It’s like, does this role that I’m applying for really fit what I’m looking for? Does this company have the values and the kind of leadership that’s important to me and the communication style that I need? And, I think, that goes a long way to building up confidence as well, when you start to view yourself not necessarily as, you know, subservient to a potential employer, but a, you know, a real partner in that search, and that you’re both trying to fulfill each other’s needs, and that you have as much worth and insight, intelligence as the people you’re talking to on the other end of the Zoom or the phone, or email. 

So, I think that was a great benefit. Just to dig a bit deeper into my own interest and values and then reflect that in the conversations I was having with these employers. 

Mac Prichard: 

That’s a phrase that came up several times in your article, digging deep. You encourage job seekers in your piece for us to dig deep. Tell us more about what you mean by that, Josh, and the difference that digging deep made in your search. 

Josh Belzman: 

Yeah, I think it can take a few forms, and it’s maybe gonna mean something different to the individual. In my case, I feel like it really meant kind of peeling back some of the layers and the gloss I was putting over my job search and getting a bit more honest about what I was looking for, what I needed, you know, what my strengths and weaknesses were and, you know, finding a way to talk about that in a constructive manner, and also, just doing a bit of a self-evaluation of my attitude and tone. 

You know, as I mentioned, I wasn’t having a great experience in the job I had at the time of my job search, and I felt that negativity, you know, kind of creeping in and maybe taking root in some of the conversations I was having where I was maybe talking about things I didn’t want, or you know, the kind of leadership, or job, and roles that I wasn’t looking for. Instead of, you know, kind of putting a more, I think, constructive and positive spin on things, and using, you know, the experience I was having that I wasn’t finding constructive and then finding, you know, kind of the allegory and flip side of that to identify the things that were important to me. That would help define a successful job search for me.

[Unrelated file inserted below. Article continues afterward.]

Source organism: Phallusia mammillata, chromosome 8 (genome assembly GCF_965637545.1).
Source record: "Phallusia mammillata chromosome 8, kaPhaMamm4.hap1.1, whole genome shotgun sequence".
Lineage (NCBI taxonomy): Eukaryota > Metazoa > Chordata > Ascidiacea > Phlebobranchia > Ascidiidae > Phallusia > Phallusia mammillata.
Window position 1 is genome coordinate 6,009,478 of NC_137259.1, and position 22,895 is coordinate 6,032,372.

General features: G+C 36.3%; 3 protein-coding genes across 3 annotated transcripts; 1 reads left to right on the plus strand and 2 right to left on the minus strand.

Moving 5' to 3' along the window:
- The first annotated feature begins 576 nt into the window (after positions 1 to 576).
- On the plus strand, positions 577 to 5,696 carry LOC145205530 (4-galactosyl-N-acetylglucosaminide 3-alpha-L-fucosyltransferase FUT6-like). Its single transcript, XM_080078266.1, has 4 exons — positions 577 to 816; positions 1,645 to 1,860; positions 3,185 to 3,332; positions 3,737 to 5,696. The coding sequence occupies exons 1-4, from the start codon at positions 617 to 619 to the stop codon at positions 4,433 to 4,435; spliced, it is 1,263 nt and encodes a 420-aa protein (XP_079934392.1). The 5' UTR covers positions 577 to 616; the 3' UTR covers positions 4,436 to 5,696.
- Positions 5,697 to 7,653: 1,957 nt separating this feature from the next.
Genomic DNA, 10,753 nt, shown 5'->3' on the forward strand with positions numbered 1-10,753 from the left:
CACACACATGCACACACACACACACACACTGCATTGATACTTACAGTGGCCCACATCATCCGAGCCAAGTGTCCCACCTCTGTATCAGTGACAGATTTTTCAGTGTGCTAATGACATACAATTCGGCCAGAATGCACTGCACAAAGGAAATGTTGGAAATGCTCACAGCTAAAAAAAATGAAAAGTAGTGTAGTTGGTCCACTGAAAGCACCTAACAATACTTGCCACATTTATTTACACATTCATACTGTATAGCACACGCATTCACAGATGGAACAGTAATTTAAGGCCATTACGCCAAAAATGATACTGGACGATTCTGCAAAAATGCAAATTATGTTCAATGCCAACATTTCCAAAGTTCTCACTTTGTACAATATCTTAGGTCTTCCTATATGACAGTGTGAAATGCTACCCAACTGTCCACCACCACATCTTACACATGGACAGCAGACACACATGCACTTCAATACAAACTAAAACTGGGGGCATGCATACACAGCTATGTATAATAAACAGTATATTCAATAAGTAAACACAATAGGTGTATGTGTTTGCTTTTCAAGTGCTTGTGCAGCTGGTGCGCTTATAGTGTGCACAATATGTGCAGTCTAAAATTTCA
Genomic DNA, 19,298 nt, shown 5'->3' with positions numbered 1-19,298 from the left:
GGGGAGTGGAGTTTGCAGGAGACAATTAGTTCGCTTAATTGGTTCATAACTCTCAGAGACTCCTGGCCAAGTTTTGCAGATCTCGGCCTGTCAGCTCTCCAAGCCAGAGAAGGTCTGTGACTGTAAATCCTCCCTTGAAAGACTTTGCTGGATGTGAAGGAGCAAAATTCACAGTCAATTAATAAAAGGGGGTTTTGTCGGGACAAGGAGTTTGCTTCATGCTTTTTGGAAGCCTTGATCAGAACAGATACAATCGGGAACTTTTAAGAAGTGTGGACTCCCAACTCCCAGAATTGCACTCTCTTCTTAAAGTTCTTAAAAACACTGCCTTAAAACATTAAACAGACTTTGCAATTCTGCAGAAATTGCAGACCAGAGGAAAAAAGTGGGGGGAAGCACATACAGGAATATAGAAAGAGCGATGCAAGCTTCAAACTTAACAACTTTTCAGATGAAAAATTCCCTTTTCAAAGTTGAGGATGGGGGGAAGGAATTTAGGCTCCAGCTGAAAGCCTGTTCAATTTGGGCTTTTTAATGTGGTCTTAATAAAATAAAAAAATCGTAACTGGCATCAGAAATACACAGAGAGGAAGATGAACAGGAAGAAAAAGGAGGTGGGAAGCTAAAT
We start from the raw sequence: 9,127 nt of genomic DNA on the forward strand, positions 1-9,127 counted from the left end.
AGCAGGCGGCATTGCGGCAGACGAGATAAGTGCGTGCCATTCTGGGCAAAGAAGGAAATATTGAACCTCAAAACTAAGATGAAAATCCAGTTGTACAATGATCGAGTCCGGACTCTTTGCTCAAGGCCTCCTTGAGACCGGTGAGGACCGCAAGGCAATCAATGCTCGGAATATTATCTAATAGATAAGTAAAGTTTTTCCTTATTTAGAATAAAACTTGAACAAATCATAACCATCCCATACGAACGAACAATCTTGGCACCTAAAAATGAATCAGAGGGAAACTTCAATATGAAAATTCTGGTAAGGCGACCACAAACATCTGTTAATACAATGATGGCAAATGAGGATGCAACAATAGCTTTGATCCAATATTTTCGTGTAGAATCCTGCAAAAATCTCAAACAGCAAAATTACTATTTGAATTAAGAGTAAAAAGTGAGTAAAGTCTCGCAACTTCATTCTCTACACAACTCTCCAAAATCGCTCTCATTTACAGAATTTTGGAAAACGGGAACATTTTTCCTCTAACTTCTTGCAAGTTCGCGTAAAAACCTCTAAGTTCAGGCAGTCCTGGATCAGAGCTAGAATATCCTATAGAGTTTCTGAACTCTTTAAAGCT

So, I think just really reframing issues for yourself is important, you know, and maybe it’s as simple as just, you know, getting out a piece of paper and doing, you know, a bit of charting and plotting of your wants and needs and, you know, must-haves, and nice to haves, and just really focusing in on what it is that’s most important. 

And so, I think that’s what I mean when I say dig deeper and go beyond just, you know, formatting resume or pulling out bullets from your resume. But really get to the heart of what it is that makes you, you, and valuable as an employee, and what has, you know, stood out and been important in your career in terms of finding joy in work. Because you’re really only gonna be able to do your best work when you’re feeling fulfilled and happy, and so, you need to be able to identify what the sources of that are. 

Mac Prichard: 

Finally, Josh, what’s your number one job-hunting tip? 

Josh Belzman: 

There’s a few. But, you know, I think, stay positive. It’s easy to say, hard to do, you know, and we talked a bit about some of the strategies for doing that, you know, kind of looking back at your life, at the things that you’ve accomplished, and the things that bring you joy and really putting those front and center, and, you know, if you need to put that on a post it note on your computer or make a motivational poster for yourself, you know, whatever it takes to keep a positive, you know confident state of mind. Because it doesn’t matter what medium you’re operating in, whether you’re, you know, in person in an office meeting somebody and getting to shake their hand, or on Zoom, or even through an email, you know, those tones and attitudes you have come through.